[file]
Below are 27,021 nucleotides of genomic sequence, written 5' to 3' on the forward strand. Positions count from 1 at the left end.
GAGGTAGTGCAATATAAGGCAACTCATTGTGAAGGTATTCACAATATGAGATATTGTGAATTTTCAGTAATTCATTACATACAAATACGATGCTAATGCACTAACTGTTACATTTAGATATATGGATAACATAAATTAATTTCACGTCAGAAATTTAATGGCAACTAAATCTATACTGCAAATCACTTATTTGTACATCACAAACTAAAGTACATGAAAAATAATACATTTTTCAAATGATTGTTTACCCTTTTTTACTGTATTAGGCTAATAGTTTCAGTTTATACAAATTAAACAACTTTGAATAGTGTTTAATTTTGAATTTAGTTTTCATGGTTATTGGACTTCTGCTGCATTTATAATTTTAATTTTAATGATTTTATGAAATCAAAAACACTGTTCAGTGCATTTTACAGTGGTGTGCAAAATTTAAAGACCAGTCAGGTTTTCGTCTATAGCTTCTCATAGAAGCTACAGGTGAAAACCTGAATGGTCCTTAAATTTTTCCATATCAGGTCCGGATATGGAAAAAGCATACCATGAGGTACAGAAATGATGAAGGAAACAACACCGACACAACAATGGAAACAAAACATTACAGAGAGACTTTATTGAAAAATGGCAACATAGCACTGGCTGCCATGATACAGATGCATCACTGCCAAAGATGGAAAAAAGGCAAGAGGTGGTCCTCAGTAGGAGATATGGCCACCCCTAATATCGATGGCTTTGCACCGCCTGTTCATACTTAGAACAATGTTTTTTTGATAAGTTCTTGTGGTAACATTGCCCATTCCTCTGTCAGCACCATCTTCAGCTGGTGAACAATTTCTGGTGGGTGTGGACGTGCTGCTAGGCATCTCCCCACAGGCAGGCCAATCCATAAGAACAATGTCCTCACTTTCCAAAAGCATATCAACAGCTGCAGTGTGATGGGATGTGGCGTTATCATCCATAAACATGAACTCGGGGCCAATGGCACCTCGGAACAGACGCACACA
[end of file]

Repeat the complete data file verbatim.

Below are 27,021 nucleotides of genomic sequence, written 5' to 3' on the forward strand. Positions count from 1 at the left end.
GAGGTAGTGCAATATAAGGCAACTCATTGTGAAGGTATTCACAATATGAGATATTGTGAATTTTCAGTAATTCATTACATACAAATACGATGCTAATGCACTAACTGTTACATTTAGATATATGGATAACATAAATTAATTTCACGTCAGAAATTTAATGGCAACTAAATCTATACTGCAAATCACTTATTTGTACATCACAAACTAAAGTACATGAAAAATAATACATTTTTCAAATGATTGTTTACCCTTTTTTACTGTATTAGGCTAATAGTTTCAGTTTATACAAATTAAACAACTTTGAATAGTGTTTAATTTTGAATTTAGTTTTCATGGTTATTGGACTTCTGCTGCATTTATAATTTTAATTTTAATGATTTTATGAAATCAAAAACACTGTTCAGTGCATTTTACAGTGGTGTGCAAAATTTAAAGACCAGTCAGGTTTTCGTCTATAGCTTCTCATAGAAGCTACAGGTGAAAACCTGAATGGTCCTTAAATTTTTCCATATCAGGTCCGGATATGGAAAAAGCATACCATGAGGTACAGAAATGATGAAGGAAACAACACCGACACAACAATGGAAACAAAACATTACAGAGAGACTTTATTGAAAAATGGCAACATAGCACTGGCTGCCATGATACAGATGCATCACTGCCAAAGATGGAAAAAAGGCAAGAGGTGGTCCTCAGTAGGAGATATGGCCACCCCTAATATCGATGGCTTTGCACCGCCTGTTCATACTTAGAACAATGTTTTTTTGATAAGTTCTTGTGGTAACATTGCCCATTCCTCTGTCAGCACCATCTTCAGCTGGTGAACAATTTCTGGTGGGTGTGGACGTGCTGCTAGGCATCTCCCCACAGGCAGGCCAATCCATAAGAACAATGTCCTCACTTTCCAAAAGCATATCAACAGCTGCAGTGTGATGGGATGTGGCGTTATCATCCATAAACATGAACTCGGGGCCAATGGCACCTCGGAACAGACGCACACA